We're All (Not) to Blame

The one person Netanyahu forgot to thank for his role in putting out the flames was the only member of his government who really deserved a pat on the back, Public Security Minister Yitzhak Aharonovitch.

If you ask Prime Minister Benjamin Netanyahu what constitutes an urgent mission, he'll say it's taking care of all those hurt in the fire. But another mission is consuming just as much of his energy, and that's his campaign to prevent the establishment of a state commission of inquiry to investigate the disaster. If such a commission were to be established, it could take a year and a half for it to complete its work, and then its findings would be published just with the next election campaign heating up. Even if Netanyahu doesn't emerge as the key culprit, everything will come out in that report. And as far as he's concerned, that cannot happen.

The balance of power in the Knesset's State Control Committee is tilted in his favor. And the call from opposition leader Tzipi Livni that those responsible step down also serves his interests. The public atmosphere today is not what it was after the Second Lebanon War. Nobody's taking in the streets demanding a commission of inquiry.

Alon Ron

In the Haaretz-Dialog public opinion poll published Tuesday, the Netanyahu government received an average grade of "inadequate" for its handling of the country's firefighting services, in line with the State Comptroller's Report. Netanyahu received high grades for his performance during the four days of the fire. Most of the public is prepared to make do with the report from the state comptroller, retired Judge Micha Lindenstrauss, whom most Israelis perceive as a professional and trustworthy judicial authority, and forgo a state commission of inquiry.

The bottom line of the poll (conducted by Professor Camil Fuchs of Tel Aviv University's statistics department ) is that the high level of public satisfaction with Netanyahu, combined with a feeling that the government will know how to draw the appropriate conclusions from the disaster, symbolizes calm on the domestic front. It's the embodiment of the "everything's gonna be all right" and "trust us" culture Israelis are all too familiar with.

Earned honestly

The Carmel fire caught Interior Minister Eli Yishai at low ebb. An extreme right-winger, he supports an extortionate ultra-Orthodox agenda, and opposes easing conversion procedures for soldiers and tougher treatment of girls who avoid military service. He supports paying stipends to the ultra-Orthodox yeshiva students in violation of a High Court of Justice ruling, as he wages his battle to expel children of migrant workers from the country. But he himself may soon be expelled from the leadership of Shas, if Rabbi Ovadia Yosef concludes he constitutes a burden.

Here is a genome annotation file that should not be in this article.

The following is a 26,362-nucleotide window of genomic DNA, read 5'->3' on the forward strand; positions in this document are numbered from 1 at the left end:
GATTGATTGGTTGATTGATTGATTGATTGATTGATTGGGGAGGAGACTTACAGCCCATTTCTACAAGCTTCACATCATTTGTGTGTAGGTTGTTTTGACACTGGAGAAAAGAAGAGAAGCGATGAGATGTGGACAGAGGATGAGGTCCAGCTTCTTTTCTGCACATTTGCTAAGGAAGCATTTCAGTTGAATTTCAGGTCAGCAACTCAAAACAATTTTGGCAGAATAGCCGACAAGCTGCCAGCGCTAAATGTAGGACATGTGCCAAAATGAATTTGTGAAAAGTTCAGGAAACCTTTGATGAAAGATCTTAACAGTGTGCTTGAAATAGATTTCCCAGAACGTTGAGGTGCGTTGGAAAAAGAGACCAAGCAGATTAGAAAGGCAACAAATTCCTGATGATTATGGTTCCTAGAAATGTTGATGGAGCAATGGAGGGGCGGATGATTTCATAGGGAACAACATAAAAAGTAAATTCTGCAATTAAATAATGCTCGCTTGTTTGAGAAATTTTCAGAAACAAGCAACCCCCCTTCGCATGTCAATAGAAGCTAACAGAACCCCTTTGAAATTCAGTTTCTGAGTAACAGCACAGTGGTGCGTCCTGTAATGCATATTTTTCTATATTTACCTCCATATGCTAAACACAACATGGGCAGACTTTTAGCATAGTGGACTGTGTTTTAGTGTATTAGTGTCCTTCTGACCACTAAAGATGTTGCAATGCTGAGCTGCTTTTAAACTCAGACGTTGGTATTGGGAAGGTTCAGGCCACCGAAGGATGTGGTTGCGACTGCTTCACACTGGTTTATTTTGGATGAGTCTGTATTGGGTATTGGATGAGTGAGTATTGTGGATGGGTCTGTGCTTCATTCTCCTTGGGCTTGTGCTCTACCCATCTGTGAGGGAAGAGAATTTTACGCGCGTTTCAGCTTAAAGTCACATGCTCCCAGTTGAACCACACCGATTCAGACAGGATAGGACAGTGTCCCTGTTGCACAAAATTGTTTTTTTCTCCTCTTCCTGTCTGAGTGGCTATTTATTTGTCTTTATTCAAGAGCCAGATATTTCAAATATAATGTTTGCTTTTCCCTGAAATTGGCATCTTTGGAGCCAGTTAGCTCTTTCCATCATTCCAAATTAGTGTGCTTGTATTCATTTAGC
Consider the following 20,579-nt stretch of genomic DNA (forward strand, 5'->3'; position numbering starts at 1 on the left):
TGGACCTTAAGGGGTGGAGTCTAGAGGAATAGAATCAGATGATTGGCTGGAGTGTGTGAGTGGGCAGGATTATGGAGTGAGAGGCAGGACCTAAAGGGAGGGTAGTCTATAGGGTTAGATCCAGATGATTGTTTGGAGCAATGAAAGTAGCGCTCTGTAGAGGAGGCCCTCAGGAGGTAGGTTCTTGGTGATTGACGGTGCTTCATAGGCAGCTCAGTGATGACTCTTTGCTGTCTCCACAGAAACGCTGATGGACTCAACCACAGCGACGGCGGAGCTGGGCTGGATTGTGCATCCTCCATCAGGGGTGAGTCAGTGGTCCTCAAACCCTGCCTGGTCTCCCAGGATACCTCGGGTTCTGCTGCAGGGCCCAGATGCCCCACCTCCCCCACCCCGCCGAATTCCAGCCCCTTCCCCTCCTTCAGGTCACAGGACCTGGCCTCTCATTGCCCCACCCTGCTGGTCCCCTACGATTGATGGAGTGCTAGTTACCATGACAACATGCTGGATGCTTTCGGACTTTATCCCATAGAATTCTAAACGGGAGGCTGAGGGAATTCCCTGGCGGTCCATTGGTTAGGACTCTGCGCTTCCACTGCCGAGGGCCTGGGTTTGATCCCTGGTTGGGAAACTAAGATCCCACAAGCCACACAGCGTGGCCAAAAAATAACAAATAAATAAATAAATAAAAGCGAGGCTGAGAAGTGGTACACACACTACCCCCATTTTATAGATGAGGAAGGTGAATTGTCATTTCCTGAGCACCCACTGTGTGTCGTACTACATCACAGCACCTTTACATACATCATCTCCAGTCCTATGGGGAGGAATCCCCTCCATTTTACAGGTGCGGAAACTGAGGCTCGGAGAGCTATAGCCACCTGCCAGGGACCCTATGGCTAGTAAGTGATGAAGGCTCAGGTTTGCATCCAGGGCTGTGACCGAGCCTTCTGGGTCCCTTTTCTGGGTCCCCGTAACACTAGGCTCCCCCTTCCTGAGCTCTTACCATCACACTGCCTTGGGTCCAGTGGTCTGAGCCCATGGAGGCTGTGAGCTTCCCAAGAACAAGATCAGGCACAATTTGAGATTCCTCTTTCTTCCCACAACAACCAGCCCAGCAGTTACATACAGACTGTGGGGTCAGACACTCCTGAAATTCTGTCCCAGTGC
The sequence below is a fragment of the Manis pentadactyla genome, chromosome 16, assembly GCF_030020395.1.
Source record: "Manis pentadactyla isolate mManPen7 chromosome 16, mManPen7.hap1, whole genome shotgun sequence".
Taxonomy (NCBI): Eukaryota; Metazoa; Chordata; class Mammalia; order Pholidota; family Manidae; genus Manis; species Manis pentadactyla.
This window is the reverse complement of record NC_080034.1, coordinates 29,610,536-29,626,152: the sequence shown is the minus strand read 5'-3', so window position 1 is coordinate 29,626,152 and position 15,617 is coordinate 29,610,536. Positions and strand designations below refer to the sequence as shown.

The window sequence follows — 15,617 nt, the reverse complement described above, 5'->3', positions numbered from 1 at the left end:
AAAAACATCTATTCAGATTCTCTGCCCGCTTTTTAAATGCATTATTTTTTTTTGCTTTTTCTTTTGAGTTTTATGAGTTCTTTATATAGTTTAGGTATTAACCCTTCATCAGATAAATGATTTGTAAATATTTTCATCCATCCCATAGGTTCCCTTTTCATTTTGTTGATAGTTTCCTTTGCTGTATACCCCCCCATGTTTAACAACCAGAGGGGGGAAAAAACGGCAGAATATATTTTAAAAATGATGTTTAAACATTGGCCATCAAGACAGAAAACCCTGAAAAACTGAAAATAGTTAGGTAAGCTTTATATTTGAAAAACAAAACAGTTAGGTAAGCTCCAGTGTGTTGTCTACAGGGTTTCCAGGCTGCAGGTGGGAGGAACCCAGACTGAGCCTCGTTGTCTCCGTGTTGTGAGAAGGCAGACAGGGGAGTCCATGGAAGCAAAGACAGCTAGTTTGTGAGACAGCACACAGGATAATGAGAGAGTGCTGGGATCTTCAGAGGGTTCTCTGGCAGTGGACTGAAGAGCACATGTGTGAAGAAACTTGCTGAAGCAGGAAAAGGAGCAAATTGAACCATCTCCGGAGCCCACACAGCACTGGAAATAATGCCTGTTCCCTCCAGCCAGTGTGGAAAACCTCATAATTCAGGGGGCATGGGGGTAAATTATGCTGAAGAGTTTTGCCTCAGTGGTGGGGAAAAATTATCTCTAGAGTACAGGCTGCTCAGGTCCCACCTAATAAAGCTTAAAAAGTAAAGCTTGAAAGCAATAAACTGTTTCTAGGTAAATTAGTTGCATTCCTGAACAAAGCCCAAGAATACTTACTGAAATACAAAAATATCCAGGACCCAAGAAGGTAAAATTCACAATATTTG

There's a grain of truth in Yishai's claim that the attacks on him are not motivated by relevant considerations. But he's earned the criticism honestly. When he served in Ehud Olmert's government, he didn't draw the public's wrath because, at the time, peace talks were under way and Olmert himself was the target of widespread attacks. But now, as he serves in a right-wing government that isn't conducting diplomatic negotiations, Yishai has managed to make an overwhelming majority of Israelis thoroughly sick of him.

Aryeh Deri, interviewed on Channel 10, condemned the attacks on Yishai, saying the problems with the fire services didn't start today, and he proposed training yeshiva students to serve as firemen. A typically brilliant move on his part: On the one hand, he portrays himself as a sympathetic patron working for the benefit of the Shas electorate, but in the same breath, he nods in the direction of the secular public with his proposal that yeshiva boys be integrated into the labor market. It was precisely this sort of thing that made MK Chaim Amsellem the target of a barrage of condemnation from Yishai.

What needs to happen for Yishai to be pushed out? An ultra-Orthodox source familiar with goings-on in Shas says: "An alliance has to be created between Deri and [Housing and Construction] Minister Ariel Atias, in which Atias agrees to serve as Deri's No. 2. The two of them then have to go to Rabbi Ovadia Yosef and sit with him for three hours to explain to him what will happen to Shas if Yishai heads the party in the next election. The moment the rabbi digests this information, they will leave with the keys."

In 1999, when the rabbi was told that Shas would not be part of Ehud Barak's government if the convicted Deri remained at its head, Ovadia replaced him with Yishai, who at that time was perceived by the public as the clean and sane man in the party.

"We mustn't have a part in a right-wing government," says the well-placed source. "Every time we do, we suffer terribly at the hands of the public, and we're punished by being forced into opposition for several years. It's clear to me we aren't going to be in the next government. Maybe not in the one after it either. When we sit in rightist governments, there is non-stop campaigning against us, and when we've got someone like Eli Yishai as our leader, someone who's so extreme and cut off, this causes us tremendous damage. The best solution for Shas is to be in a centrist government and not hold major portfolios that concern people's lives, and yes, to concede to the secular parties on questions of religion. Enough, we can't go on with all this hatred."

Task farce

Three men and one woman assembled in the press conference room at the Prime Minister's Office. Two of them - Prime Minister Benjamin Netanyahu and Netanya Mayor Miriam Fierberg - were glowing with satisfaction. The other two - PMO director general Eyal Gabai and Finance Ministry director general Haim Shani - looked gloomy. This is how the ceremony looked for the announcement of Fierberg's appointment as head of the task force formed to assist the victims of the Carmel fire.